Socio-Cognitive Factors Associated With Condom Use, Multiple Sexual Partnerships, and Contraception Use Among Sexually-Active Adolescent Girls in Uganda

  •  Judith Nalukwago    
  •  Rik Crutzen    
  •  Bart van den Borne    
  •  Paul Bukuluki    
  •  Leonard Bufumbo    
  •  Holly Burke    
  •  Samuel Field    
  •  Amos Zikusooka    
  •  Anne Fiedler    
  •  Jane Alaii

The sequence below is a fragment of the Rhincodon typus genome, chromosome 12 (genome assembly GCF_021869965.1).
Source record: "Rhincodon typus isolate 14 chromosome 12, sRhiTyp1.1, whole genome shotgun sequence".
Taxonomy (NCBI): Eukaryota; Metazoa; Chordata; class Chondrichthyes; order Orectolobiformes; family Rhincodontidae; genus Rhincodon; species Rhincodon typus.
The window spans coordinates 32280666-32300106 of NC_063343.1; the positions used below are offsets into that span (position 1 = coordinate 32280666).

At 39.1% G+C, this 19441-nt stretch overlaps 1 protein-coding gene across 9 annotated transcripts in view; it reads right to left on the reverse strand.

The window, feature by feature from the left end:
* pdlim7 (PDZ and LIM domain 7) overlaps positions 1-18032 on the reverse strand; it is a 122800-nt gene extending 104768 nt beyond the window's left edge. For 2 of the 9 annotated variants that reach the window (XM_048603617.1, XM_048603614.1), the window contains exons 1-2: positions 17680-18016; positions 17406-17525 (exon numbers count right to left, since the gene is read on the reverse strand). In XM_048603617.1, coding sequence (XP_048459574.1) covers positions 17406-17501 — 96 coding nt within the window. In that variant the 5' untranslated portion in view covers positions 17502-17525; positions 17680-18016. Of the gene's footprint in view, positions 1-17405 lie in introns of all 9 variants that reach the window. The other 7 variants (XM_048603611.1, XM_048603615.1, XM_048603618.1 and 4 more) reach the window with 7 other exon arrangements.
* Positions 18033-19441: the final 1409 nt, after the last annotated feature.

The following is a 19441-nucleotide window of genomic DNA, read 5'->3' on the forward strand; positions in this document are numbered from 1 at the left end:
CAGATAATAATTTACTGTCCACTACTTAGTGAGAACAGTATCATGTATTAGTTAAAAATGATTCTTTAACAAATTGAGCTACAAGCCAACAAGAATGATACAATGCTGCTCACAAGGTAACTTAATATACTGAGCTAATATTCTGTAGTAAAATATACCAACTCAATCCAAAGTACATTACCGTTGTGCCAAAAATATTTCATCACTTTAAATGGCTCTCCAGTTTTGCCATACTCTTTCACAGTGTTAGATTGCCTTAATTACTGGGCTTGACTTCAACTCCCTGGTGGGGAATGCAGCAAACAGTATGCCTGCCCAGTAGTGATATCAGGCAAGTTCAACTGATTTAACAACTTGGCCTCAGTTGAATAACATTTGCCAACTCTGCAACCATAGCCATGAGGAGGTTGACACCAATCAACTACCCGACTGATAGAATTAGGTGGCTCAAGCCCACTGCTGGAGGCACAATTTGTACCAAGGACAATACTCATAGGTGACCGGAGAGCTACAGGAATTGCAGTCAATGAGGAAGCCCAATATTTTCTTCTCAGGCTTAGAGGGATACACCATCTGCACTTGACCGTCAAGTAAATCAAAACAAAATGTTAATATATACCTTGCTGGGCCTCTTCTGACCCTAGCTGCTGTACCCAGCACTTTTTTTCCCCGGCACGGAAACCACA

Many adolescent girls start sexual activity early which exposes them to health risks of HIV and unplanned pregnancies. However, adolescent girls are less likely than boys to initiate discussion or demand use of condoms. Multiple sexual partnerships among girls are reported to be on the rise with eminent transactional sex and pre-marital relationships. The unmet need for contraception among adolescent girls is also high. A cross-sectional survey covering 16 districts in Uganda assessed the socio-cognitive factors associated with condom use, multiple sexual partnerships and contraception use among sexually active adolescent girls (N=255). There were strong associations between feeling confident to discuss contraceptive methods with a partner (OR = 9.41, 95 % CI = 3.54, 25.06), being comfortable to use contraception (OR = 30.61, 95% CI = 4.10, 228.64), discussing contraception use with someone (OR = 10.53, 95% CI = 5.61, 19.78), and contraception use. Whereas knowledge was found to have no significant relationship with service uptake, information services remain important in clearing any misconceptions and addressing any health concerns. It is imperative to explore communication factors including skills development and providing adequate health information to guide dialogue among adolescents and their key influencers. 

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